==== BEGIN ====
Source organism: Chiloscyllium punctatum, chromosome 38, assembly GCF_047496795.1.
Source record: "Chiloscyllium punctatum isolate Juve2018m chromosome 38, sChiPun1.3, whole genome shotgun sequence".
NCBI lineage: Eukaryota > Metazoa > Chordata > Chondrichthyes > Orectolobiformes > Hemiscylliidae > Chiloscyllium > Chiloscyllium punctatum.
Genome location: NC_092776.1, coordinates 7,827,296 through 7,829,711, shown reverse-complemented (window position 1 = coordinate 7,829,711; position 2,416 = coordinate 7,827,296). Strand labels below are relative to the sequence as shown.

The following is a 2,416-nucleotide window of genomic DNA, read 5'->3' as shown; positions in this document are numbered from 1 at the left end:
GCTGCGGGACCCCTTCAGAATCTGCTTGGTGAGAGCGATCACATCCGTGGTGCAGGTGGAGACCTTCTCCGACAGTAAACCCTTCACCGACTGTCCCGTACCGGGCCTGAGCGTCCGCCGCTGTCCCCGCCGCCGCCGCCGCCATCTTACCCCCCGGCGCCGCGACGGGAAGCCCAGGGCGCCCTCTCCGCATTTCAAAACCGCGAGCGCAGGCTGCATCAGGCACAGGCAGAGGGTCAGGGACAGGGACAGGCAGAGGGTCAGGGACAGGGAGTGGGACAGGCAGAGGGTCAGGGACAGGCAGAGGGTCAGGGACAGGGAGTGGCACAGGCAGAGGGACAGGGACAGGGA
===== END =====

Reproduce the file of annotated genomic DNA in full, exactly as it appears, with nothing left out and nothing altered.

Source organism: Chiloscyllium punctatum, chromosome 38, assembly GCF_047496795.1.
Source record: "Chiloscyllium punctatum isolate Juve2018m chromosome 38, sChiPun1.3, whole genome shotgun sequence".
NCBI lineage: Eukaryota > Metazoa > Chordata > Chondrichthyes > Orectolobiformes > Hemiscylliidae > Chiloscyllium > Chiloscyllium punctatum.
Genome location: NC_092776.1, coordinates 7,827,296 through 7,829,711, shown reverse-complemented (window position 1 = coordinate 7,829,711; position 2,416 = coordinate 7,827,296). Strand labels below are relative to the sequence as shown.

The following is a 2,416-nucleotide window of genomic DNA, read 5'->3' as shown; positions in this document are numbered from 1 at the left end:
GCTGCGGGACCCCTTCAGAATCTGCTTGGTGAGAGCGATCACATCCGTGGTGCAGGTGGAGACCTTCTCCGACAGTAAACCCTTCACCGACTGTCCCGTACCGGGCCTGAGCGTCCGCCGCTGTCCCCGCCGCCGCCGCCGCCATCTTACCCCCCGGCGCCGCGACGGGAAGCCCAGGGCGCCCTCTCCGCATTTCAAAACCGCGAGCGCAGGCTGCATCAGGCACAGGCAGAGGGTCAGGGACAGGGACAGGCAGAGGGTCAGGGACAGGGAGTGGGACAGGCAGAGGGTCAGGGACAGGCAGAGGGTCAGGGACAGGGAGTGGCACAGGCAGAGGGACAGGGACAGGGA